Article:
Please use this identifier to cite or link to this item: https://hdl.handle.net/1959.11/2816
Title: Water and feed intake responses of sheep to drinking water temperature in hot conditions
Contributor(s): Savage, Darryl  (author); Nolan, John Vivian  (author)orcid ; Godwin, Ian Robert  (author); Mayer, DG (author); Aoetpah, Aholiab (author); Nguyen, Thanh (author); Baillie, Neil (author); Rheinberger, Tara Elizabeth (author); Lawlor, Craig (author)
Publication Date: 2008
DOI: 10.1071/EA08056
Handle Link: https://hdl.handle.net/1959.11/2816
Abstract: When live-export sheep from Australia arrive in the Middle East during the northern summer months, they may be offered drinking water at temperatures exceeding 40°C. There is little published research to indicate whether drinking water temperature is important in managing heat stress in sheep or its effect on their health and welfare. Three studies were conducted with Merino wethers in climate-controlled rooms to investigate: (i) responses to drinking water temperatures of 20°C, 30°C and 40°C in a cool (20°C) and hot (40°C) environment, (ii) preferences for drinking water temperature at 20°C or 30°C when in a hot or cool environment and (iii) effects of water restriction when offered hot water (40°C) in a hot environment. Sheep assigned to the hot room had significantly higher respiration rates than those assigned to the cool room. In the cool environment, water intakes were the same when water temperatures were 20°C, 30°C or 40°C; however, when the sheep were given a choice between drinking water at 20°C and 30°C, they preferred (P < 0.05) to drink water at 20°C. In the hot environment, water intake increased as drinking water temperature increased, and sheep preferred to drink water at 30°C rather than 20°C. When the availability of 40°C drinking water was restricted (to -10% of liveweight) in the hot environment, sheep had higher respiration rates than those offered unlimited water.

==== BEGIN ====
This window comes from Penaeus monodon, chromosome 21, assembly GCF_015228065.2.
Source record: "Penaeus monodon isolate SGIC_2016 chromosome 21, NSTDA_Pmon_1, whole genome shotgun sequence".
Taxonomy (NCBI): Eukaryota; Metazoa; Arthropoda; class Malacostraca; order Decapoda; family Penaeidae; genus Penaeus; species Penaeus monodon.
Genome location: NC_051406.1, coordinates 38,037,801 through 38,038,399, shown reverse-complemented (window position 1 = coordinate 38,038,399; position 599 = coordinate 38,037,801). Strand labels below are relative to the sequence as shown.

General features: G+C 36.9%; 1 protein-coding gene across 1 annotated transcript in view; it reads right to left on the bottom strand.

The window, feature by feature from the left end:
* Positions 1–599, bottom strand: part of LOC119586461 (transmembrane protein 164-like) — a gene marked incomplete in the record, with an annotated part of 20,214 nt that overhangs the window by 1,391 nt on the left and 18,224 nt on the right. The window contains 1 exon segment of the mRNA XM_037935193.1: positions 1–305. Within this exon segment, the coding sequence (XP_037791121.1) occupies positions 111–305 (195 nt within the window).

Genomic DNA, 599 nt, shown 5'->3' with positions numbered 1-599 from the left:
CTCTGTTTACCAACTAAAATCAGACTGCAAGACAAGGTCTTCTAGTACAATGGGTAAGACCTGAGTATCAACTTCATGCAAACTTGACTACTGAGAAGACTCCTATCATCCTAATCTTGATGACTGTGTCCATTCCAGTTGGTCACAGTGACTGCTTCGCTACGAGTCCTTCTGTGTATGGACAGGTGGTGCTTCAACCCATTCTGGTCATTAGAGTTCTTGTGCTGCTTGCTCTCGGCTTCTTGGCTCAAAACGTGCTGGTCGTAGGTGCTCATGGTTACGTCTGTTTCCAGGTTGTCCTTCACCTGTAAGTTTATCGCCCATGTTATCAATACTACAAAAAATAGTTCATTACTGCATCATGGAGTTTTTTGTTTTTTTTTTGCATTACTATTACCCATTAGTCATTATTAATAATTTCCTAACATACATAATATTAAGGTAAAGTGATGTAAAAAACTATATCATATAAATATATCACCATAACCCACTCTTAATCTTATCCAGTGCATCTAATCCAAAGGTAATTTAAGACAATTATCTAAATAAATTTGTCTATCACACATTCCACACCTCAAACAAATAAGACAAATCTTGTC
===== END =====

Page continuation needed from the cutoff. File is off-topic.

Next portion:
Publication Type: Journal Article
Source of Publication: Australian Journal of Experimental Agriculture, 48(6/7), p. 1044-1047
Publisher: CSIRO Publishing
Place of Publication: Melbourne, Australia
ISSN: 0816-1089
Field of Research (FOR): 070204 Animal Nutrition
Socio-Economic Outcome Codes: 830310 Sheep - Meat
Peer Reviewed: Yes
HERDC Category Description: C1 Refereed Article in a Scholarly Journal
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